Wilburger's remarks came during a seminar in Washington on the dispatch of military units and troops to the region based on intelligence information about Iranian threats "closer to a campaign against US forces in the region," quoted by Sky News.
While the official in the Ministry of Defense said that Washington may have maintained and strengthened its presence to maintain balance in the region, but pointed out that the goal was to bring the Iranians to the negotiating table.
The United States moved militarily in the Middle East last May, after information showed that Iran was setting up short-range ballistic missiles over boats in the Gulf waters to target US troops and merchant ships in the region.
Washington sent to the area the Abraham Lincoln Aircraft Carrier, strategic launchers of B-52, as well as 1,500 soldiers to take "defensive duties" in the Middle East, according to US President Donald Trump.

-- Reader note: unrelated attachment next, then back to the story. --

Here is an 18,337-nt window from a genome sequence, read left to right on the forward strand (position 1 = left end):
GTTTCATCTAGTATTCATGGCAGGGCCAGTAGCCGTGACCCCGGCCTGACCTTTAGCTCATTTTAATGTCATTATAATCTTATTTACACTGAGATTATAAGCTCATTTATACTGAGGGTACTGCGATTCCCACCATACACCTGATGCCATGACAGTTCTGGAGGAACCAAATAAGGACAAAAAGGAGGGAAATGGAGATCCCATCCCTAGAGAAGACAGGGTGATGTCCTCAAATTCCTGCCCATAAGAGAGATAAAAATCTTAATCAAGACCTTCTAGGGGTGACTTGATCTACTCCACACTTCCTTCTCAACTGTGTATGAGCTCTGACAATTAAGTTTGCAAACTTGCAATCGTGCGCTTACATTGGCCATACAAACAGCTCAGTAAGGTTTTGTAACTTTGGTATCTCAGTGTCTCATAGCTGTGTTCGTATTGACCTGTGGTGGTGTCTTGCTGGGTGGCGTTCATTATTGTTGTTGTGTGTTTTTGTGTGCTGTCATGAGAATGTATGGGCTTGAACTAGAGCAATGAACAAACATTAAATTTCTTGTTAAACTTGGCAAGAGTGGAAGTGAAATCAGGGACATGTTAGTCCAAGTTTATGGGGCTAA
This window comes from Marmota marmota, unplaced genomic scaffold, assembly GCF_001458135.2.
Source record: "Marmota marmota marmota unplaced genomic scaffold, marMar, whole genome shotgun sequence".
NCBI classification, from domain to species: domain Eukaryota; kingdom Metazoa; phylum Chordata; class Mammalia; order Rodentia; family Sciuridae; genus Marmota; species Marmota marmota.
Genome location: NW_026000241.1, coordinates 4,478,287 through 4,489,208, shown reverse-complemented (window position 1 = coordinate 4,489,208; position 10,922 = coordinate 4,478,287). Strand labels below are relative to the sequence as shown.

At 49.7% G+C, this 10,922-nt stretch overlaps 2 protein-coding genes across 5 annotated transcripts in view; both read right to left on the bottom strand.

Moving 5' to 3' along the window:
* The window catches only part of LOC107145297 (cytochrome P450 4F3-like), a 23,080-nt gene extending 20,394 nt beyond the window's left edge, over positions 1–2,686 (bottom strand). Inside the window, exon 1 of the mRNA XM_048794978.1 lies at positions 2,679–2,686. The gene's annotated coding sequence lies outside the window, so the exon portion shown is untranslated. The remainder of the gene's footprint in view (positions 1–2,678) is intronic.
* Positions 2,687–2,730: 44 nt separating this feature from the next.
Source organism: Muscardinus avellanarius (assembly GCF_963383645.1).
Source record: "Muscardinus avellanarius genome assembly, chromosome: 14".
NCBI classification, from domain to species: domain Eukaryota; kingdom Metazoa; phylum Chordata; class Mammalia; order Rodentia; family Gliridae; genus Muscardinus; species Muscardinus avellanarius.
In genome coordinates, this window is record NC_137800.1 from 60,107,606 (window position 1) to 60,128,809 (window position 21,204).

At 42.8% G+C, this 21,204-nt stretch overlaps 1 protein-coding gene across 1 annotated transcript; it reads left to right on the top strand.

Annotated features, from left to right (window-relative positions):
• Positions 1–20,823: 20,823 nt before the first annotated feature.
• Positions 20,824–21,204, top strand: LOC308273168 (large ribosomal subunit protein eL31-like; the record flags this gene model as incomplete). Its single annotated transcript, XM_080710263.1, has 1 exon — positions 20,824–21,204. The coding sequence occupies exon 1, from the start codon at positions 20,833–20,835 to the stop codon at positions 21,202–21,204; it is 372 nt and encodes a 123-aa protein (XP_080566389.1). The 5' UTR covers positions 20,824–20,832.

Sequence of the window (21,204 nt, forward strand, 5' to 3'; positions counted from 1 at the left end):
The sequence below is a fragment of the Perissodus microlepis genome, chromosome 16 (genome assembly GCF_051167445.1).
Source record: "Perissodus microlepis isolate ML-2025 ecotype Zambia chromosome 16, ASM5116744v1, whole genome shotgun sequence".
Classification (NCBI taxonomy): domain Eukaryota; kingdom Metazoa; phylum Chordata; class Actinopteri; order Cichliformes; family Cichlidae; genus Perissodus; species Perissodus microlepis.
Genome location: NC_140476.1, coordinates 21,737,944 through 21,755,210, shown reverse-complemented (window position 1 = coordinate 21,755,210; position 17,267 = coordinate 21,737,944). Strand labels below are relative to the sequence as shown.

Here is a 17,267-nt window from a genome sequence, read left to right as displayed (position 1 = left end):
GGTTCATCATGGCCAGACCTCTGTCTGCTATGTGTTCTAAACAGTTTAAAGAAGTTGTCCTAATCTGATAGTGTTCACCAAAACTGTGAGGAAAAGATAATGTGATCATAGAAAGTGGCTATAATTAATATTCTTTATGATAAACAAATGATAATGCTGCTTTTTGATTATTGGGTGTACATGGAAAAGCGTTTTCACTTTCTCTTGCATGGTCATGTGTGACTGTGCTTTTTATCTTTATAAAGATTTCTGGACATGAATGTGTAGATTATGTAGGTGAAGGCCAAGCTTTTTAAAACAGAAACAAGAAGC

Despite Trump's pledge of a strong response that would end Iran's presence if it attacked US interests or Washington's allies in the region, he opened the door to negotiations to reach a new agreement that included all its threats, not just the nuclear program.
Russia and Turkey
She criticized Russia's role in the Middle East, and referred again to the sanctions against Turkey if it continued purchasing the S-400 missiles.
But the official saw that the Turks still had a chance to retreat, pointing out that the States would provide economic support to the Turks in the event of difficulties in light of that.
The defense official said the Russians were not a reliable partner, recalling what was happening in the Syrian province of Idlib, saying it was in breach of a previous agreement between Moscow and Ankara.